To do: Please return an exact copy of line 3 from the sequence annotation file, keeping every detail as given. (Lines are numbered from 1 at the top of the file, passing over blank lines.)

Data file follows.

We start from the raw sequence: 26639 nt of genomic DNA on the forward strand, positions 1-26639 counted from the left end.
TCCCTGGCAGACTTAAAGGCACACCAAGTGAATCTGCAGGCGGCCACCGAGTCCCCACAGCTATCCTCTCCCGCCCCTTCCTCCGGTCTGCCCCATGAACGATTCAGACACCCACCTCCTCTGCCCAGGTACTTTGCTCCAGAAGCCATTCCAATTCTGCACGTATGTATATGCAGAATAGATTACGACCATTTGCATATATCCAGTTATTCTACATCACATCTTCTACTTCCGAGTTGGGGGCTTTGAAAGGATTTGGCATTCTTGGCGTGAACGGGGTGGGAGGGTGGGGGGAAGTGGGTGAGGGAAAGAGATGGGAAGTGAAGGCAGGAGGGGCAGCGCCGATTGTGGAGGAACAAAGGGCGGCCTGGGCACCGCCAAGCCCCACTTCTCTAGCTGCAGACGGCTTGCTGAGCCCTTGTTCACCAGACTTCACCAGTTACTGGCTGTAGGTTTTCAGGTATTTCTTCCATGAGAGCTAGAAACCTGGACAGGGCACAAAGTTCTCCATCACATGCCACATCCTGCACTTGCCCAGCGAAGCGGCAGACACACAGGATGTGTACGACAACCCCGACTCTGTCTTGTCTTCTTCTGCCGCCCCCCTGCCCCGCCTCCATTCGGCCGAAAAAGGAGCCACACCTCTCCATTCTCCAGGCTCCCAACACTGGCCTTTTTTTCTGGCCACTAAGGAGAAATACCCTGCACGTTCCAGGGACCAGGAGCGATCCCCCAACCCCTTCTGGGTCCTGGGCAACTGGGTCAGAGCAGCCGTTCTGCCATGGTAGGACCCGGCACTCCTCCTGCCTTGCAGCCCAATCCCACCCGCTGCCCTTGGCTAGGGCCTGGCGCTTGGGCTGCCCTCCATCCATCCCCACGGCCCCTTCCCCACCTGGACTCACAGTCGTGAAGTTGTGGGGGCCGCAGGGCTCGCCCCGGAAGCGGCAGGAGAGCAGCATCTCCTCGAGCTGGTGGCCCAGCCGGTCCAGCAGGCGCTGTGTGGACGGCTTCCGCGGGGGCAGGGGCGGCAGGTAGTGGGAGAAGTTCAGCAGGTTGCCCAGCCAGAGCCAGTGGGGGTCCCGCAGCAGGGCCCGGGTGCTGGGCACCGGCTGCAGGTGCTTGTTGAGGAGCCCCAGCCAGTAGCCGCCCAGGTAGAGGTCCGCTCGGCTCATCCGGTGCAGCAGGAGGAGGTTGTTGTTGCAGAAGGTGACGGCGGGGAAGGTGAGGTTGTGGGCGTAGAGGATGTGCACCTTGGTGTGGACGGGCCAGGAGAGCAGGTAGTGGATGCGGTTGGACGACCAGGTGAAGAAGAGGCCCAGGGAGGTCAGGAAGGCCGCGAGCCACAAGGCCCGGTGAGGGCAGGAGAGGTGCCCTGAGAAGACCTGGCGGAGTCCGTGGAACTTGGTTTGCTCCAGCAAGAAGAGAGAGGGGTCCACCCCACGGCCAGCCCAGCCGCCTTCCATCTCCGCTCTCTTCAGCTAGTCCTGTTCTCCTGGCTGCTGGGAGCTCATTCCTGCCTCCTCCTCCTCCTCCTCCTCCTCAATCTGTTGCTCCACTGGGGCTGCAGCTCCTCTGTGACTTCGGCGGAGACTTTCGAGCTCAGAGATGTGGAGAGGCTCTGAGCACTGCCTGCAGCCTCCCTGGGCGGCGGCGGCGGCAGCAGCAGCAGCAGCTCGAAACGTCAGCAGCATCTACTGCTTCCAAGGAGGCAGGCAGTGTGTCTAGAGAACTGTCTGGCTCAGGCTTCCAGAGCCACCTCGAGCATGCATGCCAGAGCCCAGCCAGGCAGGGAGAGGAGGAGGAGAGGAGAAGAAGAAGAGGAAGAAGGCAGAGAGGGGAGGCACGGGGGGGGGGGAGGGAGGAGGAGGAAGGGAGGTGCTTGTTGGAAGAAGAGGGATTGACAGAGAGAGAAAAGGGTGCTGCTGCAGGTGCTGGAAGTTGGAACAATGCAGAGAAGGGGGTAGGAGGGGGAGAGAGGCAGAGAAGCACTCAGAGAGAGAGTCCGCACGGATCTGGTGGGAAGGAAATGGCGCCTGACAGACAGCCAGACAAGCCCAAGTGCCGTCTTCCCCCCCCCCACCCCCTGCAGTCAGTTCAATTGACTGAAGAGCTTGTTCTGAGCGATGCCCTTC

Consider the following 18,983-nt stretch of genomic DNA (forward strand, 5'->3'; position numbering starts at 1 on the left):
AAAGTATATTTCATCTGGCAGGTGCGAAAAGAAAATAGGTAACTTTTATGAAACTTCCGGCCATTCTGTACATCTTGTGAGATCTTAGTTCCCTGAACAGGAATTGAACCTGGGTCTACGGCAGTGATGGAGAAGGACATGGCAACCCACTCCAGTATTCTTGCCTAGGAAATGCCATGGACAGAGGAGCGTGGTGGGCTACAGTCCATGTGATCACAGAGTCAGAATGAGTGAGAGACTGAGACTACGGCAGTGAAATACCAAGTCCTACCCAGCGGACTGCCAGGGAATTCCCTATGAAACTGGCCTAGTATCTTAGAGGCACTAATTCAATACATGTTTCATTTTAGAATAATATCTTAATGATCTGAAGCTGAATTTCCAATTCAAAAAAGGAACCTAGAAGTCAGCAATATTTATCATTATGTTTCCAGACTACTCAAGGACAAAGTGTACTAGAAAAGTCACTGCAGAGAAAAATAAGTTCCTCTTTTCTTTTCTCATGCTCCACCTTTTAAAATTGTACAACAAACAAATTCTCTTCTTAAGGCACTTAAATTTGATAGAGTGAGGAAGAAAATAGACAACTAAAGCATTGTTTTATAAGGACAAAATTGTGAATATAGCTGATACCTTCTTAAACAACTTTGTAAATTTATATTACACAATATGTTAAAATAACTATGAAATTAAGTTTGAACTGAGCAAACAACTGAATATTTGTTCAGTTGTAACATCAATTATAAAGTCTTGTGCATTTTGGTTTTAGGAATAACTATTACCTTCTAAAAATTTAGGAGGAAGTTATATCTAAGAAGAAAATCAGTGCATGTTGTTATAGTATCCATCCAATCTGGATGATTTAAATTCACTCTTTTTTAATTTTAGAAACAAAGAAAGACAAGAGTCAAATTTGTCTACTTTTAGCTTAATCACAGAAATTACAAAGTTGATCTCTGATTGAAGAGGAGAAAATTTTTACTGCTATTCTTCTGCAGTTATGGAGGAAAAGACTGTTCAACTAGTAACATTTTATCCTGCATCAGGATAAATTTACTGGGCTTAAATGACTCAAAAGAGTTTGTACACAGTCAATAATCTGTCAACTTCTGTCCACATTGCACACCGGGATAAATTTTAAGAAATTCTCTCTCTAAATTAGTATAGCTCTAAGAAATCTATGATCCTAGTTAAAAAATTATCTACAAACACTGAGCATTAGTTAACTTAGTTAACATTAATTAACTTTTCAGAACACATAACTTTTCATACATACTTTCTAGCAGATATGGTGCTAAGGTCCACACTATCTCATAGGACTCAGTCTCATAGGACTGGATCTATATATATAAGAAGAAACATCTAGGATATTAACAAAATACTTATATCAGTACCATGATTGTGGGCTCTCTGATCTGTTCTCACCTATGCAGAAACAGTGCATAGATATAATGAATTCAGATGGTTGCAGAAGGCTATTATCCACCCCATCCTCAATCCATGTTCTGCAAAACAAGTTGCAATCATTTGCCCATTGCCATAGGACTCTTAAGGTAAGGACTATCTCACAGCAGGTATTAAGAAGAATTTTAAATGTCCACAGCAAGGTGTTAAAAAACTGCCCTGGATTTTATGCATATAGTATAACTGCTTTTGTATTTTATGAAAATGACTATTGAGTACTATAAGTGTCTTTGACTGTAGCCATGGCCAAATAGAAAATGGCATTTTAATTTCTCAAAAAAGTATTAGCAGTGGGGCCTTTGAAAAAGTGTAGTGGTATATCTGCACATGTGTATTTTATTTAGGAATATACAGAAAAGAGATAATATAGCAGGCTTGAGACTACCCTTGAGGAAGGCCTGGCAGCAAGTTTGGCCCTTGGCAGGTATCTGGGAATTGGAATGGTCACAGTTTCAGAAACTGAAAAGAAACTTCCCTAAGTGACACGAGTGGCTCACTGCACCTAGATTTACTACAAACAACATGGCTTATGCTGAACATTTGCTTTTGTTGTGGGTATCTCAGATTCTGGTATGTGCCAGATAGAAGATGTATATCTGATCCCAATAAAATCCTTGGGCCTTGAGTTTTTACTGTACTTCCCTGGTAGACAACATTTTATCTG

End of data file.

Consider the following 18,983-nt stretch of genomic DNA (forward strand, 5'->3'; position numbering starts at 1 on the left):